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Injured Worker Entitled to Benefits for Related Mental Illness: Court

A trial court ruled that along with benefits for his physical injuries, Stephen Vowell was entitled to medical benefits for treatment of related severe depression.

August 28, 2012
Related Topics: Workers' Compensation, Unemployment Compensation, Disability Benefits, Health and Wellness, Latest News
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A surgical assistant disabled from a compensable back injury is also entitled to workers compensation benefits for a related mental illness, Tennessee's Supreme Court ruled Thursday.

The case of Stephen Vowell v. St. Thomas Hospital involved the surgical assistant who slipped on a wet floor while moving a patient. The 2007 accident rendered him permanently and totally disabled, the opinion states.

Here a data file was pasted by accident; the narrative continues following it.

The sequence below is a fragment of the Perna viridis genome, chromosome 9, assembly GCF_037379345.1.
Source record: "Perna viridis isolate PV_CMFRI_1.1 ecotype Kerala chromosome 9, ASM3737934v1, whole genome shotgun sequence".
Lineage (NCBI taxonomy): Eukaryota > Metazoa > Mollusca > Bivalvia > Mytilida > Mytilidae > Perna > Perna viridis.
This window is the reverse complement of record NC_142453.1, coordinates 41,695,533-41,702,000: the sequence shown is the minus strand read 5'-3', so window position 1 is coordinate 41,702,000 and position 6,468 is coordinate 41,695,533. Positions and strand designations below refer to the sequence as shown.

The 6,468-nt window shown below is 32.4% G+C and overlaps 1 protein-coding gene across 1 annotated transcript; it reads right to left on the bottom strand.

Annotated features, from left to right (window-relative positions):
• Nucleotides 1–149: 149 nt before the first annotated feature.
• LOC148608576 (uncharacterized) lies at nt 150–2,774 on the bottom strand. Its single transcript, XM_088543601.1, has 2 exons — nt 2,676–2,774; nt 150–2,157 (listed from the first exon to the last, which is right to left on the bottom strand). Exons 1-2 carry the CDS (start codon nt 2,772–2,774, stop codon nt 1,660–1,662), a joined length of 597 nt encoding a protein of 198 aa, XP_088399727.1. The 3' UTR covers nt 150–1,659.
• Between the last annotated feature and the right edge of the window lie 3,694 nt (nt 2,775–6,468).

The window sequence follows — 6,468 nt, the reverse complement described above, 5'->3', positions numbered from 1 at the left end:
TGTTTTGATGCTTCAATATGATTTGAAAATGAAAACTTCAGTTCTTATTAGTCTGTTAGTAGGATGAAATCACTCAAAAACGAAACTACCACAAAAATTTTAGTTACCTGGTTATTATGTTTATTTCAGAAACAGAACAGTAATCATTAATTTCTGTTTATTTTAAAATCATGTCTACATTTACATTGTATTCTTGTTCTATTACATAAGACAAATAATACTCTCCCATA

A trial court ruled that along with benefits for his physical injuries, the employee was entitled to medical benefits for treatment of related severe depression.

But in an appeal to Tennessee's Supreme Court, the hospital asserted that the trial court erred.

Among other arguments, the employer insisted that Vowell's depression was not compensable because it did not arise from his employment.

The employer argued that based on Vowell's admission to a mental health institute and his testimony, his mental problems resulted from his loss of employment.

But the Supreme Court said that it had "no difficulty in distinguishing Vowell's mental injury from one caused solely by a loss of employment."

It therefore affirmed the trial court's judgment and remanded the case to the trial court for proceedings, consistent with its opinion.

Roberto Ceniceros writes for Business Insurance, a sister publication of Workforce Management. To comment, email editors@workforce.com.

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